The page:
Posts Tagged Honeywell controllers
In order to understand level readings, you must first comprehend how the instrument works. Three of the most common level-measuring techniques involve using a displacer, float, or differential pressure instrument.
Here’s the catch.
While each of these instruments can be used to report a level reading, none of them actually measure level.
I know what you’re thinking…
If none of these instruments measure level, how do we end up with a level reading? Read the rest of this entry »
You’ve heard this phrase before: “It’s simple. But nobody said it would be easy.”
And this is exactly one of those cases.
The Honeywell UDC3500 digital controller can support up to four setpoint programs, the ramp/soak profiles used in batch control operations. But after configuring all four profiles, I was stuck on how to select the one I wanted the controller to use.
There’s no “Program Select” button on the keypad. So I was mystified on how I was going to select my setpoint profile program #3.
Industry statistics reveal that a fair percentage of control loops are controlled manually, and are not automated. This fact was brought home last week, when a caller told us he needed “something to adjust the valve position so that the valve stays where it’s been set. And it’s real important that it can’t accidentally go off its own”.
What he was describing is what we call a manual station. It’s a controller where the 4-20mA current output stays fixed where it is until someone pushes buttons on on the front of the controller: up to manually raise the output value, and down to manually lower it. Typically, the output value is displayed for the operator as a digital number from 0 to 100 percent.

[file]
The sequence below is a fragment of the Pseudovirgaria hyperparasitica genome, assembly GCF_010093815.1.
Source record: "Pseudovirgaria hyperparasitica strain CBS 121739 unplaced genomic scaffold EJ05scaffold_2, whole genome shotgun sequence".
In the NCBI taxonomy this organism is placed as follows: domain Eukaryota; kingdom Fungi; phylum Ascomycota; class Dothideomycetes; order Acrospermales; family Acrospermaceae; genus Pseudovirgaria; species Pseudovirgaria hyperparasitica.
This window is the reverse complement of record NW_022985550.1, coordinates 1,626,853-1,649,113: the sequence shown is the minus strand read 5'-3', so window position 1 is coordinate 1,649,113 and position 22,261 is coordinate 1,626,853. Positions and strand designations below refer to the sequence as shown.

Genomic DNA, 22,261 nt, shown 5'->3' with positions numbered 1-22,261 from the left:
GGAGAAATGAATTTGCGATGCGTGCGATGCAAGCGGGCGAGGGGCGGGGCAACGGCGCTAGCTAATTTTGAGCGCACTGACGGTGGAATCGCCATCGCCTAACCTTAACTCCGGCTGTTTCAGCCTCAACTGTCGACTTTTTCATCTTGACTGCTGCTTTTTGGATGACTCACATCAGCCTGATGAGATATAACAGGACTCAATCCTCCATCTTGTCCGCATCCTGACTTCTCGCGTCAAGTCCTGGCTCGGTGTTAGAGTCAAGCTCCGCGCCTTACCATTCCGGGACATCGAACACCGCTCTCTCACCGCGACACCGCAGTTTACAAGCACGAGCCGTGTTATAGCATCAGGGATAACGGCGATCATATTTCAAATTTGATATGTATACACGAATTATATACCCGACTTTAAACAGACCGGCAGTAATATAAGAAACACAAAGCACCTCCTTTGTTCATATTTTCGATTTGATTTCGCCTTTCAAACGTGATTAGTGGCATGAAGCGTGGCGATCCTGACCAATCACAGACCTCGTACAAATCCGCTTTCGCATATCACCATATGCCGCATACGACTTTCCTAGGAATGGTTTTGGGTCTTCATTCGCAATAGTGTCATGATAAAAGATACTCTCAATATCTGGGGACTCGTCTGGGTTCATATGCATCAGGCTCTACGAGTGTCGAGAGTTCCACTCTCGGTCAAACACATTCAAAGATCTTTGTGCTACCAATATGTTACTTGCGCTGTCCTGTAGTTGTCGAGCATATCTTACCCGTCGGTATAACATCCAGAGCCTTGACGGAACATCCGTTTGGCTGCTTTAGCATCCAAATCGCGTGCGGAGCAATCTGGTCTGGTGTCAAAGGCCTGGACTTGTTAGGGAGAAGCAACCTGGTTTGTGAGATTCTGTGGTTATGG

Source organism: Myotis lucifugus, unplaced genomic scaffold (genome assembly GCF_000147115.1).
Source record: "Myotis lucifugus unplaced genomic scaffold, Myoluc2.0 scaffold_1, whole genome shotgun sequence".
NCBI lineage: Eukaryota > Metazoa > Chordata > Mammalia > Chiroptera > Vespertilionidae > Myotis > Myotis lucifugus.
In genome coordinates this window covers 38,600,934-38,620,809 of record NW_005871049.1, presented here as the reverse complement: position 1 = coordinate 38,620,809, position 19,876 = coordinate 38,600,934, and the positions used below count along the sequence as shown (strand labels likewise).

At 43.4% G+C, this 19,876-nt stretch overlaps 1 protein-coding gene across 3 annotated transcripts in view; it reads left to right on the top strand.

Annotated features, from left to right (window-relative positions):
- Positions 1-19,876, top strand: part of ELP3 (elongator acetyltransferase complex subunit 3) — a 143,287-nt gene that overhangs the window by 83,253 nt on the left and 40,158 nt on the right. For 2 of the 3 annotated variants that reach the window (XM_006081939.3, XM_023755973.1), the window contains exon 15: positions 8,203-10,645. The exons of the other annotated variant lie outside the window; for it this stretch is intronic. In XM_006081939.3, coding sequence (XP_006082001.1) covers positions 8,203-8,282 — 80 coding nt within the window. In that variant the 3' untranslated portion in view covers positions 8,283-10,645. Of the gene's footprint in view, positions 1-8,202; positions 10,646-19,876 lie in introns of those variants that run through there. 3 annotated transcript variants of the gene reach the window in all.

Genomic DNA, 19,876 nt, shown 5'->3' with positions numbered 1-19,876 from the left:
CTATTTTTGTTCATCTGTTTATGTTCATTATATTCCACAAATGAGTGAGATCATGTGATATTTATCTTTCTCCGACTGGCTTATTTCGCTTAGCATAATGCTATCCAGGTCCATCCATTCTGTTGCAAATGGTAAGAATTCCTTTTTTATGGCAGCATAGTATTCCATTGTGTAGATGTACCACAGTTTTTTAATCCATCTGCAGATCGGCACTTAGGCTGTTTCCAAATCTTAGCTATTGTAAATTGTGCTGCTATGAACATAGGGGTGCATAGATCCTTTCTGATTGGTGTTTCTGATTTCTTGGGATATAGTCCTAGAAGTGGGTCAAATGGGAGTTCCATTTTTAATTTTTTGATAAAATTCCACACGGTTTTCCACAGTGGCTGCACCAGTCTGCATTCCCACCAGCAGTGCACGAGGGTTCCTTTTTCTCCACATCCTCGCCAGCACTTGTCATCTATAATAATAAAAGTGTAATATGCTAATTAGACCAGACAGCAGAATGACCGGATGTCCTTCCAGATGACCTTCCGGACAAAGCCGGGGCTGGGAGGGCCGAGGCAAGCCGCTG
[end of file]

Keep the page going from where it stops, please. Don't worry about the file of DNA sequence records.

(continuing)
So what’s available to fill the bill?
Read the rest of this entry »
A customer has several UDC 3200 loop controllers with newly added Ethernet cards. He needed to configure each of the controllers’ IP addresses using Honeywell Process Instrument Explorer (PIE) software. Because the controllers are working in a 24×7 continuous process, he was concerned about how making those changes would affect each controller’s performance.
So he asked me: Would a PIE action of uploading config files from or downloading them back to a controller affect the controller’s performance?
In the past, I’d only ever changed a controller’s IP address when it was on my workbench, not when it was actively controlling a process. So I’d never paid attention to whether PIE communications would affect the controller’s output or its PID action. Since I couldn’t answer the question, I told the customer I’d run a test to find out for sure.